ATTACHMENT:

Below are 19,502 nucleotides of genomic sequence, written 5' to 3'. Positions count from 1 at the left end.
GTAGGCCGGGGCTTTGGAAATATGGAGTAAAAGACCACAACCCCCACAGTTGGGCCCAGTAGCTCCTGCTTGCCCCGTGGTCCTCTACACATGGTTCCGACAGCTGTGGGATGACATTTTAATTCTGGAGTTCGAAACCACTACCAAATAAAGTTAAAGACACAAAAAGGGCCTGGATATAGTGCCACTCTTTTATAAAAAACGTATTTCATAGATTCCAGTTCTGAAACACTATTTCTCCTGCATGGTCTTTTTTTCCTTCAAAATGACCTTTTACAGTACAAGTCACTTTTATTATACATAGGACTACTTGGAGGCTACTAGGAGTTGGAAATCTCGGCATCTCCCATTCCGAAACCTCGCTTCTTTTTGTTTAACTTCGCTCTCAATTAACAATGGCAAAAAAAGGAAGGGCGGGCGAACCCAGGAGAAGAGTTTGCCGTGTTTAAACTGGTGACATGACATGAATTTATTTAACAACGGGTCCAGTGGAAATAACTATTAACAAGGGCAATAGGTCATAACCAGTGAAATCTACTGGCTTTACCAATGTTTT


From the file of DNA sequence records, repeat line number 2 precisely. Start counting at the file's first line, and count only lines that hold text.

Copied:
GTAGGCCGGGGCTTTGGAAATATGGAGTAAAAGACCACAACCCCCACAGTTGGGCCCAGTAGCTCCTGCTTGCCCCGTGGTCCTCTACACATGGTTCCGACAGCTGTGGGATGACATTTTAATTCTGGAGTTCGAAACCACTACCAAATAAAGTTAAAGACACAAAAAGGGCCTGGATATAGTGCCACTCTTTTATAAAAAACGTATTTCATAGATTCCAGTTCTGAAACACTATTTCTCCTGCATGGTCTTTTTTTCCTTCAAAATGACCTTTTACAGTACAAGTCACTTTTATTATACATAGGACTACTTGGAGGCTACTAGGAGTTGGAAATCTCGGCATCTCCCATTCCGAAACCTCGCTTCTTTTTGTTTAACTTCGCTCTCAATTAACAATGGCAAAAAAAGGAAGGGCGGGCGAACCCAGGAGAAGAGTTTGCCGTGTTTAAACTGGTGACATGACATGAATTTATTTAACAACGGGTCCAGTGGAAATAACTATTAACAAGGGCAATAGGTCATAACCAGTGAAATCTACTGGCTTTACCAATGTTTT